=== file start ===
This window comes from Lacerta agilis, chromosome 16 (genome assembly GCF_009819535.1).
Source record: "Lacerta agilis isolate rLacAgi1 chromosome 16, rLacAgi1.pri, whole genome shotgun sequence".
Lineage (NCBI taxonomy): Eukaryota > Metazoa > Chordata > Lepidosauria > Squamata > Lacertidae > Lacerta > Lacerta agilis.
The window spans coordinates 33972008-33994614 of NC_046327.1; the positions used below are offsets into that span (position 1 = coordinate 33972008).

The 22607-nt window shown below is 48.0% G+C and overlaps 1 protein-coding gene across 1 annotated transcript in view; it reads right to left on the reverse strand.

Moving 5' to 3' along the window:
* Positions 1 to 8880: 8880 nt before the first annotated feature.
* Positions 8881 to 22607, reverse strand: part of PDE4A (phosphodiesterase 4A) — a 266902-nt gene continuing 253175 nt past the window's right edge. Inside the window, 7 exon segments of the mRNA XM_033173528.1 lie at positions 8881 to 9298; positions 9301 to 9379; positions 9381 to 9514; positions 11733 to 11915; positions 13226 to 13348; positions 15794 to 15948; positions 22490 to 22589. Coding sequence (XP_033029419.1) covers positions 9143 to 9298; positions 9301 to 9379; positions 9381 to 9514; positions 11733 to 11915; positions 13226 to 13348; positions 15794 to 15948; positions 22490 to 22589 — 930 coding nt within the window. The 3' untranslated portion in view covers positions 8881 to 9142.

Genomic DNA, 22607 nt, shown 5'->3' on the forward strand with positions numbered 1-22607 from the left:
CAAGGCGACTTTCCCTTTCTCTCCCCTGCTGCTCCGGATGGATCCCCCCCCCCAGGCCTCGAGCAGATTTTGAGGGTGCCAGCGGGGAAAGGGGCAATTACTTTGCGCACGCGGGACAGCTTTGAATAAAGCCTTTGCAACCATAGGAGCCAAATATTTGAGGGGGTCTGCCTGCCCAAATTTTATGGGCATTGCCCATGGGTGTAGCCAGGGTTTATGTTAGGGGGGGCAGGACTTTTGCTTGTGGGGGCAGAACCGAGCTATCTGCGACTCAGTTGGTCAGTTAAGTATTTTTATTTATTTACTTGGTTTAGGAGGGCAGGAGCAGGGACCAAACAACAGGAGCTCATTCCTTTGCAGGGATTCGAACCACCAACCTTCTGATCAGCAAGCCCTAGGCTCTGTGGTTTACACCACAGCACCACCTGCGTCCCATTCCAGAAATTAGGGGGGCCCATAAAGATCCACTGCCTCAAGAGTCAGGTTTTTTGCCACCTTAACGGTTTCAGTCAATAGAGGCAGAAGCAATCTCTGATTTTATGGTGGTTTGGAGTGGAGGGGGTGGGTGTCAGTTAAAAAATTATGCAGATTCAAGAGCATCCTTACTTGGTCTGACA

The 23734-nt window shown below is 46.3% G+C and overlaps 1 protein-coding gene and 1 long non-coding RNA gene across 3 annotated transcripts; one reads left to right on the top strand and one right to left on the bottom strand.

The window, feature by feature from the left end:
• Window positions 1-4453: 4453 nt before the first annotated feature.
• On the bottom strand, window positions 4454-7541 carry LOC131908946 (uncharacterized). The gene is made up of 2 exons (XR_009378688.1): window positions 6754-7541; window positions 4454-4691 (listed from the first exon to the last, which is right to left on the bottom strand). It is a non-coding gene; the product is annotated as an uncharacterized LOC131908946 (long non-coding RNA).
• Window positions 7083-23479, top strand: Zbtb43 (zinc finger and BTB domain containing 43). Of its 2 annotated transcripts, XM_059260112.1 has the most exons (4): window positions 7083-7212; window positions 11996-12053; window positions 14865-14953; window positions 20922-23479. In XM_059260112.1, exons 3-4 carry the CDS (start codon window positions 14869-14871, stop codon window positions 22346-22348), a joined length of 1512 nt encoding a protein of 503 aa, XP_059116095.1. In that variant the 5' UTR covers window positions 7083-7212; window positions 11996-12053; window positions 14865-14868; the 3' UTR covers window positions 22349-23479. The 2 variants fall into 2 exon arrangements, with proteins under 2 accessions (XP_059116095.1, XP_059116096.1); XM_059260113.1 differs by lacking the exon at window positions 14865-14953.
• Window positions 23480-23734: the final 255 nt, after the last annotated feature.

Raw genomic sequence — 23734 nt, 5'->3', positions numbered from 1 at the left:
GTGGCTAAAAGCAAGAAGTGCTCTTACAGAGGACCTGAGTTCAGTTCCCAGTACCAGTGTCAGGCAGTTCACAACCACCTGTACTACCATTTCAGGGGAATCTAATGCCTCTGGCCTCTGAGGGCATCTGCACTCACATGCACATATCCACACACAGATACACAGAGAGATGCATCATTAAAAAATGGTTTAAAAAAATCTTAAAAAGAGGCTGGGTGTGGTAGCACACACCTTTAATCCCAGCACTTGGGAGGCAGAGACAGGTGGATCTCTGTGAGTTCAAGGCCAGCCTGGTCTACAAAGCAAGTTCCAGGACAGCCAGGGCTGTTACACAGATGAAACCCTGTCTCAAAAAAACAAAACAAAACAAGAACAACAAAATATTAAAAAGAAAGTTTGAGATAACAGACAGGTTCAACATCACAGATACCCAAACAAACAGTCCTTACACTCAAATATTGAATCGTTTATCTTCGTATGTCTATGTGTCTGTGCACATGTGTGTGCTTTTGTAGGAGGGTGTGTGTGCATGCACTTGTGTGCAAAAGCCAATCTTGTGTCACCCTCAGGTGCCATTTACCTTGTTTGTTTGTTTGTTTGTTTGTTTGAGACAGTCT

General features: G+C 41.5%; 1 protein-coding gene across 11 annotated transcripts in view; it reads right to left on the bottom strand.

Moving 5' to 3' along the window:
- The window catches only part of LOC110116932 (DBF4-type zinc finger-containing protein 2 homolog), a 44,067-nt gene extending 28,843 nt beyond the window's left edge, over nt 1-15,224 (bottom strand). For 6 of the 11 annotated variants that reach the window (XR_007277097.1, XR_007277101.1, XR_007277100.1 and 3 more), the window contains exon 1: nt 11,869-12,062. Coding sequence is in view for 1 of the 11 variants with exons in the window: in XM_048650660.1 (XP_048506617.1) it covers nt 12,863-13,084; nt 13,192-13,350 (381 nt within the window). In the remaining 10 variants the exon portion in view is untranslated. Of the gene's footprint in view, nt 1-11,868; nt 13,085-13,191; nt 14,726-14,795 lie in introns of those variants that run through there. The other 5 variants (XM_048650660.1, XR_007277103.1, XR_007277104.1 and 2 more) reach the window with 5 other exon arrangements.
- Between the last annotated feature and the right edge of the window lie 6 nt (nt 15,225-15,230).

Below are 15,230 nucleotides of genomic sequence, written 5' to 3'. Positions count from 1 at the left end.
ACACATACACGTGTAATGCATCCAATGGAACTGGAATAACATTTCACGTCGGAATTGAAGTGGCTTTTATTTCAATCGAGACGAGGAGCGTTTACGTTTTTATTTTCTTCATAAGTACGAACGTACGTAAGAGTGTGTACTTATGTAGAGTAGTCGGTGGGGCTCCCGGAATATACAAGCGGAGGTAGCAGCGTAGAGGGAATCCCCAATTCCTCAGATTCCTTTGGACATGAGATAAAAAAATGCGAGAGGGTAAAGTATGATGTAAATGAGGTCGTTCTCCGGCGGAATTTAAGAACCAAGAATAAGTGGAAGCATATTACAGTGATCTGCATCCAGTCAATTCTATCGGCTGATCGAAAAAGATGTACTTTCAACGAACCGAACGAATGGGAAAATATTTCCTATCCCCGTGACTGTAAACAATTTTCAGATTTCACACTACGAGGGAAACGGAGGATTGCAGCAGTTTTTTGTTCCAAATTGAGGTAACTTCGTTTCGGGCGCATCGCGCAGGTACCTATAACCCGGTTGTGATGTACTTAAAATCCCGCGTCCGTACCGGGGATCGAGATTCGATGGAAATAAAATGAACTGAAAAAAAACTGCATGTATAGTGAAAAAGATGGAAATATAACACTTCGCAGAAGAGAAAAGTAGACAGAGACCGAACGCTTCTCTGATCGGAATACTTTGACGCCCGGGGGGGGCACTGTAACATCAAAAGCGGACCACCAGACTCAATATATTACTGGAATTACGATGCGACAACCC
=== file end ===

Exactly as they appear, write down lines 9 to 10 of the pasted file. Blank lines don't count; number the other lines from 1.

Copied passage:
Genomic DNA, 22607 nt, shown 5'->3' on the forward strand with positions numbered 1-22607 from the left:
CAAGGCGACTTTCCCTTTCTCTCCCCTGCTGCTCCGGATGGATCCCCCCCCCCAGGCCTCGAGCAGATTTTGAGGGTGCCAGCGGGGAAAGGGGCAATTACTTTGCGCACGCGGGACAGCTTTGAATAAAGCCTTTGCAACCATAGGAGCCAAATATTTGAGGGGGTCTGCCTGCCCAAATTTTATGGGCATTGCCCATGGGTGTAGCCAGGGTTTATGTTAGGGGGGGCAGGACTTTTGCTTGTGGGGGCAGAACCGAGCTATCTGCGACTCAGTTGGTCAGTTAAGTATTTTTATTTATTTACTTGGTTTAGGAGGGCAGGAGCAGGGACCAAACAACAGGAGCTCATTCCTTTGCAGGGATTCGAACCACCAACCTTCTGATCAGCAAGCCCTAGGCTCTGTGGTTTACACCACAGCACCACCTGCGTCCCATTCCAGAAATTAGGGGGGCCCATAAAGATCCACTGCCTCAAGAGTCAGGTTTTTTGCCACCTTAACGGTTTCAGTCAATAGAGGCAGAAGCAATCTCTGATTTTATGGTGGTTTGGAGTGGAGGGGGTGGGTGTCAGTTAAAAAATTATGCAGATTCAAGAGCATCCTTACTTGGTCTGACA